PlayFest Santa Barbara runs Friday-Saturday, January 18-19, atSBCC’s Garvin Theatre. For a complete schedule of the plays and events, visit
This article is featured in The Independent.

Saturday, January 5, 2013

Playwriting Fun (and Fundamentals) Workshop

Saturday, January 19th at 2:00PM

Join award-winning playwright EM Lewis for a playwriting workshop that will help you reach inside yourself and find what you (and your characters) are most passionate about. Bring paper and pen or laptop, and be ready to write! Exercises and prompts will be provided to shake up your imagination. The perfect place for new writers, or anyone who wants to shake it up a little and find some bright, shiny new inspiration! Saturday, January 19th at 2:00pm. Tickets are free, but spaces are limited. Register on our website:

Friday, January 4, 2013

PlayFest Santa Barbara is Launched!

We are so excited about our inaugural festival! 

Tickets are Free, but limited so reserve them today!

Our featured full-length plays are:

It Has To Be You” It’s never too late to fall in love – at least that’s what Frank and Mindy realize when they try to convince their elderly mother it’s time for a rest home, and discover she has taken a 48 year old lover!  A brand new comedy by award-winning playwright, Catherine Butterfield about finding love in all the wrong places – and one or two right ones. Friday, January 18, at 8:ooPM in the Garvin Theatre, followed by a brief talkback with audience, playwright and actors. Go to the Tickets! page on our website to reserve your seats today!
“If I Did This” A New Mystery Drama by award-winning E.M. Lewis about a grieving mystery writer — Hal Walker — who is hired to ghost-write the story of high-profile acquitted murderer Donnie Lawrence whom everyone believes is guilty.  Saturday, January 19, at 8:00PM in the Garvin Theatre, followed by a brief talkback with audience, playwright and actors. Go to the Tickets! page on our website to reserve your seats today!

We will also host 3 workshops on Saturday, January 19th:

“A-5678!”  This session lead by Barbara Epstein (creator/ director/ choreographer) of the musical review, A -5678!, will focus on the development process of a theatre musical. She will share the creative road taken to bring the show to its current form. At the heart of this lecture demonstration is the workshop presentation of the production combined with discussion regarding what was cut, changed, or added during the development process to bring the production to its current iteration. All ages welcome! Saturday, January 19th at 4:00PM in the Garvin Theatre Complex. Go to the Tickets! page on our website to reserve your seats today!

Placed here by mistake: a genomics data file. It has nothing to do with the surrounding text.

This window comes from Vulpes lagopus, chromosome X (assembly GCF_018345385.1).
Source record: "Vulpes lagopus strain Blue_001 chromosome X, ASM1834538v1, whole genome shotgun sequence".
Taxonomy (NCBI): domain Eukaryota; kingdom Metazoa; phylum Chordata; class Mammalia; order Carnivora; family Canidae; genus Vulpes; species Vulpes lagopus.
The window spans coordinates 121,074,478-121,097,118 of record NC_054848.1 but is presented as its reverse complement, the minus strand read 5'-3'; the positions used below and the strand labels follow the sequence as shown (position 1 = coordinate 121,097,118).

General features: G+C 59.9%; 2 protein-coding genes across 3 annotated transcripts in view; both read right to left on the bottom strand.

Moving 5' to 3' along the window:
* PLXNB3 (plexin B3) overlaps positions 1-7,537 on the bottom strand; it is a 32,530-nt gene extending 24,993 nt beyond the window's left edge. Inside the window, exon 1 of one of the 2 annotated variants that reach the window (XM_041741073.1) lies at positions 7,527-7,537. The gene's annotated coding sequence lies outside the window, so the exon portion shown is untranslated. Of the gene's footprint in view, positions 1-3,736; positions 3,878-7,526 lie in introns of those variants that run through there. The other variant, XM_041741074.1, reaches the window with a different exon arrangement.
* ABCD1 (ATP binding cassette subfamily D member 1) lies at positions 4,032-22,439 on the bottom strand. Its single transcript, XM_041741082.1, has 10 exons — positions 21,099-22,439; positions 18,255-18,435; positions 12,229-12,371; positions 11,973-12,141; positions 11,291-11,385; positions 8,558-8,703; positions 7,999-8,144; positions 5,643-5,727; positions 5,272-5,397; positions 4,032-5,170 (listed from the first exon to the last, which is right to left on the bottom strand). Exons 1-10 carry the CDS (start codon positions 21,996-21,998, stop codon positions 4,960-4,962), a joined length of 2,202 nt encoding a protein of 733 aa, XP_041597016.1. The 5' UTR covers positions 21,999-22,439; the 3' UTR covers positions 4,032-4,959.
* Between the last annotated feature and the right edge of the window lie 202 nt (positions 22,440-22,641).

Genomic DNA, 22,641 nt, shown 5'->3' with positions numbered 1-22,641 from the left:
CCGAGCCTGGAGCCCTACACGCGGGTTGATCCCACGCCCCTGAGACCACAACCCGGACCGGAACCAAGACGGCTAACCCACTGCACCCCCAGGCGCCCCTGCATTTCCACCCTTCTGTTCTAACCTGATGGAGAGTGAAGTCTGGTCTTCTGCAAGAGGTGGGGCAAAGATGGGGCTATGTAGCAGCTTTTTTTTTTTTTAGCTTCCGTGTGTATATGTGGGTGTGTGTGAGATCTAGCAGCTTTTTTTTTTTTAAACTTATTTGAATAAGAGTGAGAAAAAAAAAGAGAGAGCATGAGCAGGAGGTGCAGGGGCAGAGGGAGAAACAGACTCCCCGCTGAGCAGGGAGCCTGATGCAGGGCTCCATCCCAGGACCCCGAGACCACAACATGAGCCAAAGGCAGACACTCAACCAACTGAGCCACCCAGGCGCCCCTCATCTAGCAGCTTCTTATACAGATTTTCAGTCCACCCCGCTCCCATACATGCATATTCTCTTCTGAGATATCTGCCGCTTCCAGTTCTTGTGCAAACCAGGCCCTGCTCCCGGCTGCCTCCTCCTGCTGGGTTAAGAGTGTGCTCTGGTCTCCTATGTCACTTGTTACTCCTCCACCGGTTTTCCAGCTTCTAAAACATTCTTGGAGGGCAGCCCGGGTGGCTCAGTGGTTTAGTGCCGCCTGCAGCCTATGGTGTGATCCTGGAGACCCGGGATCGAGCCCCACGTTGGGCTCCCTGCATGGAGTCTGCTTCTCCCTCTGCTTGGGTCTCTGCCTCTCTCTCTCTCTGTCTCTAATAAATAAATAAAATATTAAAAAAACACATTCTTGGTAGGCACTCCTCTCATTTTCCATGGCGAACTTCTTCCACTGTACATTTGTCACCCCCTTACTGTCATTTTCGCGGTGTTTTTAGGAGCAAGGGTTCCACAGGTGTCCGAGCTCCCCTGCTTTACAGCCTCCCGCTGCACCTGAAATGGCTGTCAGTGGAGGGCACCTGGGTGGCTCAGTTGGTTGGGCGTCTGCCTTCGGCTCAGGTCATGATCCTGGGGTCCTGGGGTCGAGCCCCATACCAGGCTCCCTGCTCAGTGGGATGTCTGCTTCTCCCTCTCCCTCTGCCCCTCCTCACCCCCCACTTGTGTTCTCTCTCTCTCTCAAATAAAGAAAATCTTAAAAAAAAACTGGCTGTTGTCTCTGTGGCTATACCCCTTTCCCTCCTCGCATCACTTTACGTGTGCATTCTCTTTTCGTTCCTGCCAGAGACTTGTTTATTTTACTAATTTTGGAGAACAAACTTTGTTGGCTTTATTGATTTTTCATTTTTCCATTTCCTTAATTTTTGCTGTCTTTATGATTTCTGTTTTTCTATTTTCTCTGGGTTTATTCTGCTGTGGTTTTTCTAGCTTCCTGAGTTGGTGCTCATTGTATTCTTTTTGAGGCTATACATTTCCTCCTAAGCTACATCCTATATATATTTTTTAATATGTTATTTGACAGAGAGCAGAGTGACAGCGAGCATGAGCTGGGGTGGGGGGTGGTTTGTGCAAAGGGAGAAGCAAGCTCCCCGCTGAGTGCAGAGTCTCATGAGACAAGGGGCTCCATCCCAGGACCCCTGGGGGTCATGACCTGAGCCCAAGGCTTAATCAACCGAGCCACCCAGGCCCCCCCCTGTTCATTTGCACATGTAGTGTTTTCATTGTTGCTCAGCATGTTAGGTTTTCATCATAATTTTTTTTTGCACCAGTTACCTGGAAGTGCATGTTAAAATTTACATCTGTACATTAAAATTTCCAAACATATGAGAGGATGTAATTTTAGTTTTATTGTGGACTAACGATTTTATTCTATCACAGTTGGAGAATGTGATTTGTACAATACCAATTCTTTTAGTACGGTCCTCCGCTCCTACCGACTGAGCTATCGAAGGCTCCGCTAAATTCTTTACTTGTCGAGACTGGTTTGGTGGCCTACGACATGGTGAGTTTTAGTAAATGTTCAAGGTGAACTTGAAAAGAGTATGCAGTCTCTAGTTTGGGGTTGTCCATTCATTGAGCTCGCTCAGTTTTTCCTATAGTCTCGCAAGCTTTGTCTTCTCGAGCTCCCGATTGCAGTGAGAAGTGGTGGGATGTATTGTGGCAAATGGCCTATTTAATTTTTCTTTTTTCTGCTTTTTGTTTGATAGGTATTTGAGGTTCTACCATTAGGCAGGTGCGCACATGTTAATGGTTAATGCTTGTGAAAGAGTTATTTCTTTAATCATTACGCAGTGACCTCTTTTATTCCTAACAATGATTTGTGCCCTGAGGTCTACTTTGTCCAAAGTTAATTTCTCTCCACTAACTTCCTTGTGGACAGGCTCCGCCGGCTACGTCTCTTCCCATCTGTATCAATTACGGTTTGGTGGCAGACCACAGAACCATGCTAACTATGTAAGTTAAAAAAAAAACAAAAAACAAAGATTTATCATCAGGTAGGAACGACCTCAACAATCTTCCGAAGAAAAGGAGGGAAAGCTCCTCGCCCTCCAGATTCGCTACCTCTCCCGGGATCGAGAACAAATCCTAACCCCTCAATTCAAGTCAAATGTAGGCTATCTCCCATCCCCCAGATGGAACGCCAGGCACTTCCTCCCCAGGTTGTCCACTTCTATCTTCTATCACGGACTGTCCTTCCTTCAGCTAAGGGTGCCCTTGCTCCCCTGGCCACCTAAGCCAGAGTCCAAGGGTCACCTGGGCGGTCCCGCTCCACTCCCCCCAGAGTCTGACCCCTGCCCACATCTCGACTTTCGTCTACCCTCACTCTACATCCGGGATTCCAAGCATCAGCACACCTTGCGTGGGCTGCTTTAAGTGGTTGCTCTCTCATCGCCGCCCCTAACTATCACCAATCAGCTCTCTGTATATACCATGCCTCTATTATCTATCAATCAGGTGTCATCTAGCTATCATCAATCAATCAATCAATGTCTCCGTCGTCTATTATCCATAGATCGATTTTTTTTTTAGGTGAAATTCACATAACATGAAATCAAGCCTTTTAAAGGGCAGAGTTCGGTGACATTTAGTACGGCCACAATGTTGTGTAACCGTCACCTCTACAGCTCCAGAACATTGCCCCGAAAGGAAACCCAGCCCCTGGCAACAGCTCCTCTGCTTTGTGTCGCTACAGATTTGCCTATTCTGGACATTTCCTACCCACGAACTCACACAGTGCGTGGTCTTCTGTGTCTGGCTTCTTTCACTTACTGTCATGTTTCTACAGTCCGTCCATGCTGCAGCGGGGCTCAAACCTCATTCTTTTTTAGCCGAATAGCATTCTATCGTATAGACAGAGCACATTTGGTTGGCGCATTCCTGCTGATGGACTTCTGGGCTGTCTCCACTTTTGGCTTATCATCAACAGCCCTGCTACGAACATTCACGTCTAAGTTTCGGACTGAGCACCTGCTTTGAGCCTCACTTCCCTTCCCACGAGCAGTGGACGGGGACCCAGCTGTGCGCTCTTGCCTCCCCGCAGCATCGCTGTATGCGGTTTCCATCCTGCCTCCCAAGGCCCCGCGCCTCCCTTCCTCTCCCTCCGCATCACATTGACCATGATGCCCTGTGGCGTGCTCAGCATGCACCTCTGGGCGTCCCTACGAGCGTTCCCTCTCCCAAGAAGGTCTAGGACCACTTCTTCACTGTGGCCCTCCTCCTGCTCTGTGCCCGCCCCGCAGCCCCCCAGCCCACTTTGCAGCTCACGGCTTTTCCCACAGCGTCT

Commedia dell’Arte”  Master teacher, John Achorn shares a lecture demo on the history and impact of the commedia dell’Arte on Western theatre including a full demonstration of some of the techniques required and the major stock characters: Pantalone, Dottore, The Lovers, Capitano, Brighella and Arlecchino & Columbina  in this workshop at 1:00PM on Saturday, January 19 in the Garvin Theatre Complex. Go to the Tickets! page on our website to reserve your seats today!
“Bringing Words to Life in a Body-Centered Way” Play in DramaDogs’ creative process of integrating spine, gesture, and emotion.  Embody your body through Breath, Movement & Sound, letting character be revealed through body-centered Imagery and Action. Find your personal style of: expressivity, bold creative choices and releasing fear of judgment. This workshop is lead by Ken Gilbert and E. Bonnie Lewis, Co-Artistic Directors of DramaDogs on Saturday, January 19 10:00AM in the Garvin Theatre Complex. Go to the Tickets! page to reserve your seats today!

Tickets are Free, but limited so reserve them today!

Wednesday, September 12, 2012

Taste of PlayFest Launch Party!

Our first play reading. "Apple Season" by EM Lewis, performed by Rebecca Staab and John Walcutt and directed by PlayFest's co-artistic director, Jeffrey Meek.
For more pictures from the party, visit our facebook page!

Friday, August 31, 2012

PlayFest Santa Barbara Venue

Check out our new venue video!

We're so happy to be in Santa Barbara. See you January 17 -- 20, 2013!

Thursday, May 3, 2012

We're very excited about our new Honorary Players Board.
Check it out HERE or go to our official website at and select our Honorary Players Board Page.

Monday, March 26, 2012

Why Arts Education Is Crucial, and Who's Doing It Best

Art and music are key to student development.

"Art does not solve problems, but makes us aware of their existence," sculptor Magdalena Abakanowicz has said. Arts education, on the other hand, does solve problems. Years of research show that it's closely linked to almost everything that we as a nation say we want for our children and demand from our schools: academic achievement, social and emotional development, civic engagement, and equitable opportunity.